When viewed in this backdrop one feels like connecting the dots and they would lead to the curious dimension that these attacks in Balochistan are taking place in areas that are influenced by the TTP narrative and are Pakhtun majority areas making it somewhat out of sync with the rampant insurgency in Balochistan although consistent attempts are made to portray it this way. Though these areas are closer to the border with Afghanistan and also in close proximity to tribal districts such as South Waziristan but they had remained comparatively less affected by terrorist activities in the past. It is looking that since the US withdrawal from Afghanistan, two fronts have been opened against the state by the TTP that has stepped up its attacks in Khyber Pakhtunkhwa as well as the Pakhtun belt of Balochistan. This fact is borne out that in recent time the TTP has been trying to make inroads in the Baloch-majority areas of the province releasing propaganda videos in Balochi that highlight the issue of missing persons along with pointing out to the deprivation faced by the people of Balochistan.

It is interesting to observe that the TTP has often stated that it wants to split Balochistan into two parts and mention that the Baloch-majority area is part of their Kalat-Makran chapter while the Pakhtun-dominated parts fall under the Zhob chapter. Though the recent attacks in Zhob were claimed by some obscure Tehrik-i-Jihad Pakistan but it indicates a change of strategy as it wants to put pressure on the western route of CPEC that passes through Pakhtun-majority areas of Balochistan. It is not a hidden fact that China has been acutely apprehensive about the fundamentalist policies of the entire Taliban network and has been working with the regional arrangements aimed at frustrating the designs of the extremist and terrorist groups. The prime responsibility of ensuring the security of CPEC lies with Pakistani military therefore it becomes the prime target for the terrorist outfits particularly the TTP.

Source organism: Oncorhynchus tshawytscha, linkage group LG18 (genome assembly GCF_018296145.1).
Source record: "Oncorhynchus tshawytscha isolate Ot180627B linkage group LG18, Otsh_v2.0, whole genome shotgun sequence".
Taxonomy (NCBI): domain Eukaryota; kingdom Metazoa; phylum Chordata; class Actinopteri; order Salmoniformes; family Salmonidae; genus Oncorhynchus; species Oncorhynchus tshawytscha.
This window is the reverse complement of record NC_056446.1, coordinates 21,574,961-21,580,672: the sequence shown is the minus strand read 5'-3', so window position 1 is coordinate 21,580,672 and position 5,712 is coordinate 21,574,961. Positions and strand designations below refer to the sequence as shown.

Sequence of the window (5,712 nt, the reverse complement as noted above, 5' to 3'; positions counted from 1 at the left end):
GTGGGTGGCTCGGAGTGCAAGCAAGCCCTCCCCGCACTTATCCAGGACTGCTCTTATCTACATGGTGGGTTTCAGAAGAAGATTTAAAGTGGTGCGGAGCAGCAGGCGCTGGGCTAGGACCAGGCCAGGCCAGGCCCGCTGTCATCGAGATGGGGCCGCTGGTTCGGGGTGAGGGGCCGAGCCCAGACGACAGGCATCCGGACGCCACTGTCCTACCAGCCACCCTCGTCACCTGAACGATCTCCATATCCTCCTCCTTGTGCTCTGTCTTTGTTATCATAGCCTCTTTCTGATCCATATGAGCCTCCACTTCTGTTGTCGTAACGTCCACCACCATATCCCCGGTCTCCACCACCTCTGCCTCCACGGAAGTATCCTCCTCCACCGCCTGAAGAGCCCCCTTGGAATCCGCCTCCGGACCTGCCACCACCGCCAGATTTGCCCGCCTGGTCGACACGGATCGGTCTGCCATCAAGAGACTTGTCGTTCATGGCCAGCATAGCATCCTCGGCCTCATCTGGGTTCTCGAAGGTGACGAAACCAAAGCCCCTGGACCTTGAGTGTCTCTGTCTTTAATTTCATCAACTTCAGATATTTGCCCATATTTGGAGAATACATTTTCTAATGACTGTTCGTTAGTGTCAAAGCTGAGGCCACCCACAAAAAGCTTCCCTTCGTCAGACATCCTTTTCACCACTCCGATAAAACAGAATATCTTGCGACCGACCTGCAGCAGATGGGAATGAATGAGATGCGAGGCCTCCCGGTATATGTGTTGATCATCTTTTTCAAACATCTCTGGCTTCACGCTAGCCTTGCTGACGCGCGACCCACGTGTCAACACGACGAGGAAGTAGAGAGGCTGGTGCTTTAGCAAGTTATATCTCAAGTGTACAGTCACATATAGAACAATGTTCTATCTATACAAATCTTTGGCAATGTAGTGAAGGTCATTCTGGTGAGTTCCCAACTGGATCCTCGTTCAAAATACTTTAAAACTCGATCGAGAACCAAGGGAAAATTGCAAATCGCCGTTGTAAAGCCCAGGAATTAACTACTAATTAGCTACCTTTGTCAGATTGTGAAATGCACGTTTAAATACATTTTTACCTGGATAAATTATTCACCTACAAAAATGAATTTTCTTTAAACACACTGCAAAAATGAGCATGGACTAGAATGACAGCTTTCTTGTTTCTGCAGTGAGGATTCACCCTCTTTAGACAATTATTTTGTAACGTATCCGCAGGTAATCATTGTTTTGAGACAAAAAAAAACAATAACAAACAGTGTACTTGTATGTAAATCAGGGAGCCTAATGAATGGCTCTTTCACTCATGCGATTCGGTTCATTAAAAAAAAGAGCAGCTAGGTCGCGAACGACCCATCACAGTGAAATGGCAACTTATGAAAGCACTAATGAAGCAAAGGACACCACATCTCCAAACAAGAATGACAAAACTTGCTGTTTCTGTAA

Though the situation is getting out of control yet the Pakistani authorities cannot do much at this juncture except bringing to the notice of global community the irresponsibly aggressive policy pursued by the Kabul regime though the chances of the regime paying any heed to such efforts are scant as the Afghan Taliban are impervious to international opinion. The other method is to approach the issue on a regional level and the efforts in this direction are on the course as Pakistan, Iran and China held trilateral meeting about regional security situation and hopefully it may have some bearing on the behaviour of the Afghan regime. The Weekender